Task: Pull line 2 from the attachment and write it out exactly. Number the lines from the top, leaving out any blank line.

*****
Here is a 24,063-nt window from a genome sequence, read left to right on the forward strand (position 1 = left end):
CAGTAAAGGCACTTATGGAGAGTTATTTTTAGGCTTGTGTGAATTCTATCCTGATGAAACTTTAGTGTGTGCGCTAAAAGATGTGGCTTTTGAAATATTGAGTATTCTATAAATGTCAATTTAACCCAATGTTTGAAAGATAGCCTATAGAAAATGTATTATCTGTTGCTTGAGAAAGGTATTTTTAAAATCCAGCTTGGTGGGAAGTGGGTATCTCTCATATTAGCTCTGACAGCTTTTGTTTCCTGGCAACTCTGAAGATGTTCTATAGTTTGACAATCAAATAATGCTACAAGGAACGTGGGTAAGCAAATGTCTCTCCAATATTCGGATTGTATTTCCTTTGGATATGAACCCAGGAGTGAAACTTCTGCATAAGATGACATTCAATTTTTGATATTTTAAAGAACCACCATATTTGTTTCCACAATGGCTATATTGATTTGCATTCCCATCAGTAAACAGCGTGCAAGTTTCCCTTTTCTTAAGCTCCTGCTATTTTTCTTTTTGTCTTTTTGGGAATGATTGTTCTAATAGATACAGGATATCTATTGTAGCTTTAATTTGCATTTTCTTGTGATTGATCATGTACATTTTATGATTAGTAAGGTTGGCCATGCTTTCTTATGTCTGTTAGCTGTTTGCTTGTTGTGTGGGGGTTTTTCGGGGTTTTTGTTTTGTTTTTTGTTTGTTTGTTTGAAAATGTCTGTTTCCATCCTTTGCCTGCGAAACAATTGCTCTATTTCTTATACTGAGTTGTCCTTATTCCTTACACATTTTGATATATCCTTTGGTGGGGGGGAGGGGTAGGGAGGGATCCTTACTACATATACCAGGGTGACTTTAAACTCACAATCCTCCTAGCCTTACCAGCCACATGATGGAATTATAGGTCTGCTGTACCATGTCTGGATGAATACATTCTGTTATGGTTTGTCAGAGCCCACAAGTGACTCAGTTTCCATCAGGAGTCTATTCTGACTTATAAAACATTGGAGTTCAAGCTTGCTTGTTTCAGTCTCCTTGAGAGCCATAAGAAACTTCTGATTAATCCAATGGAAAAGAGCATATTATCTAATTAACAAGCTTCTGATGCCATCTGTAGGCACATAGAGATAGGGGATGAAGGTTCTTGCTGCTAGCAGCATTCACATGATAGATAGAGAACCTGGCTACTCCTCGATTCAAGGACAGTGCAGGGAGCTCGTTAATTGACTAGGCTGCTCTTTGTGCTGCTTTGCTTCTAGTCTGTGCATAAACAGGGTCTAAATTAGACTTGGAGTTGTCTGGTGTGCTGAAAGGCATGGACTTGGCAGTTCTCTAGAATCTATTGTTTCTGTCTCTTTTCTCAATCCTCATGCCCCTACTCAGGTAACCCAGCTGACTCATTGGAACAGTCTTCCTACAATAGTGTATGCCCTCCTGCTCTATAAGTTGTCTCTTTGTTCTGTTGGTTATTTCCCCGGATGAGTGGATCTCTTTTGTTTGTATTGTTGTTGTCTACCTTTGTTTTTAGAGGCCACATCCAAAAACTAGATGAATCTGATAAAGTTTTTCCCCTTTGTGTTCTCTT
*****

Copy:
CAGTAAAGGCACTTATGGAGAGTTATTTTTAGGCTTGTGTGAATTCTATCCTGATGAAACTTTAGTGTGTGCGCTAAAAGATGTGGCTTTTGAAATATTGAGTATTCTATAAATGTCAATTTAACCCAATGTTTGAAAGATAGCCTATAGAAAATGTATTATCTGTTGCTTGAGAAAGGTATTTTTAAAATCCAGCTTGGTGGGAAGTGGGTATCTCTCATATTAGCTCTGACAGCTTTTGTTTCCTGGCAACTCTGAAGATGTTCTATAGTTTGACAATCAAATAATGCTACAAGGAACGTGGGTAAGCAAATGTCTCTCCAATATTCGGATTGTATTTCCTTTGGATATGAACCCAGGAGTGAAACTTCTGCATAAGATGACATTCAATTTTTGATATTTTAAAGAACCACCATATTTGTTTCCACAATGGCTATATTGATTTGCATTCCCATCAGTAAACAGCGTGCAAGTTTCCCTTTTCTTAAGCTCCTGCTATTTTTCTTTTTGTCTTTTTGGGAATGATTGTTCTAATAGATACAGGATATCTATTGTAGCTTTAATTTGCATTTTCTTGTGATTGATCATGTACATTTTATGATTAGTAAGGTTGGCCATGCTTTCTTATGTCTGTTAGCTGTTTGCTTGTTGTGTGGGGGTTTTTCGGGGTTTTTGTTTTGTTTTTTGTTTGTTTGTTTGAAAATGTCTGTTTCCATCCTTTGCCTGCGAAACAATTGCTCTATTTCTTATACTGAGTTGTCCTTATTCCTTACACATTTTGATATATCCTTTGGTGGGGGGGAGGGGTAGGGAGGGATCCTTACTACATATACCAGGGTGACTTTAAACTCACAATCCTCCTAGCCTTACCAGCCACATGATGGAATTATAGGTCTGCTGTACCATGTCTGGATGAATACATTCTGTTATGGTTTGTCAGAGCCCACAAGTGACTCAGTTTCCATCAGGAGTCTATTCTGACTTATAAAACATTGGAGTTCAAGCTTGCTTGTTTCAGTCTCCTTGAGAGCCATAAGAAACTTCTGATTAATCCAATGGAAAAGAGCATATTATCTAATTAACAAGCTTCTGATGCCATCTGTAGGCACATAGAGATAGGGGATGAAGGTTCTTGCTGCTAGCAGCATTCACATGATAGATAGAGAACCTGGCTACTCCTCGATTCAAGGACAGTGCAGGGAGCTCGTTAATTGACTAGGCTGCTCTTTGTGCTGCTTTGCTTCTAGTCTGTGCATAAACAGGGTCTAAATTAGACTTGGAGTTGTCTGGTGTGCTGAAAGGCATGGACTTGGCAGTTCTCTAGAATCTATTGTTTCTGTCTCTTTTCTCAATCCTCATGCCCCTACTCAGGTAACCCAGCTGACTCATTGGAACAGTCTTCCTACAATAGTGTATGCCCTCCTGCTCTATAAGTTGTCTCTTTGTTCTGTTGGTTATTTCCCCGGATGAGTGGATCTCTTTTGTTTGTATTGTTGTTGTCTACCTTTGTTTTTAGAGGCCACATCCAAAAACTAGATGAATCTGATAAAGTTTTTCCCCTTTGTGTTCTCTT